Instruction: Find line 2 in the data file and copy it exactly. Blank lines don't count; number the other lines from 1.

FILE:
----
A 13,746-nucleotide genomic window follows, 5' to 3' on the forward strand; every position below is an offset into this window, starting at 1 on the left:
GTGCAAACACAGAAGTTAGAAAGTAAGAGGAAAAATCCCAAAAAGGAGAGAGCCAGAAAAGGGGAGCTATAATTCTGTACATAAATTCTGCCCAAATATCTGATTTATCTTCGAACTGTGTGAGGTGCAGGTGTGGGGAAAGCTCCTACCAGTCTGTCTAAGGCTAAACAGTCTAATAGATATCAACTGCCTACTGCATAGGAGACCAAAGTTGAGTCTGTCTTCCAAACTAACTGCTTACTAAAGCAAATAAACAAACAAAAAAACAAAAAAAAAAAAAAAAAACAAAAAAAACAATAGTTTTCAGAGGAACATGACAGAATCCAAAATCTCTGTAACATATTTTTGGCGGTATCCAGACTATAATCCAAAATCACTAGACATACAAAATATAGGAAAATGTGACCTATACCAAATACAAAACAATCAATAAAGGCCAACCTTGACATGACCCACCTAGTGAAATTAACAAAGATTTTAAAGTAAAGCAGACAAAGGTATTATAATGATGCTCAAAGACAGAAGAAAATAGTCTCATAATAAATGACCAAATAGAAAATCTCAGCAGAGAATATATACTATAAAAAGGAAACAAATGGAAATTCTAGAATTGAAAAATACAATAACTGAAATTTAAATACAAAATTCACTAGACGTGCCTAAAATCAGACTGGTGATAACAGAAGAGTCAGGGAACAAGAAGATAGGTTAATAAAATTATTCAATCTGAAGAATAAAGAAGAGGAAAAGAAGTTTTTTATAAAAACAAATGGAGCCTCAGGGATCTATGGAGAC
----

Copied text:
GTGCAAACACAGAAGTTAGAAAGTAAGAGGAAAAATCCCAAAAAGGAGAGAGCCAGAAAAGGGGAGCTATAATTCTGTACATAAATTCTGCCCAAATATCTGATTTATCTTCGAACTGTGTGAGGTGCAGGTGTGGGGAAAGCTCCTACCAGTCTGTCTAAGGCTAAACAGTCTAATAGATATCAACTGCCTACTGCATAGGAGACCAAAGTTGAGTCTGTCTTCCAAACTAACTGCTTACTAAAGCAAATAAACAAACAAAAAAACAAAAAAAAAAAAAAAAAACAAAAAAAACAATAGTTTTCAGAGGAACATGACAGAATCCAAAATCTCTGTAACATATTTTTGGCGGTATCCAGACTATAATCCAAAATCACTAGACATACAAAATATAGGAAAATGTGACCTATACCAAATACAAAACAATCAATAAAGGCCAACCTTGACATGACCCACCTAGTGAAATTAACAAAGATTTTAAAGTAAAGCAGACAAAGGTATTATAATGATGCTCAAAGACAGAAGAAAATAGTCTCATAATAAATGACCAAATAGAAAATCTCAGCAGAGAATATATACTATAAAAAGGAAACAAATGGAAATTCTAGAATTGAAAAATACAATAACTGAAATTTAAATACAAAATTCACTAGACGTGCCTAAAATCAGACTGGTGATAACAGAAGAGTCAGGGAACAAGAAGATAGGTTAATAAAATTATTCAATCTGAAGAATAAAGAAGAGGAAAAGAAGTTTTTTATAAAAACAAATGGAGCCTCAGGGATCTATGGAGAC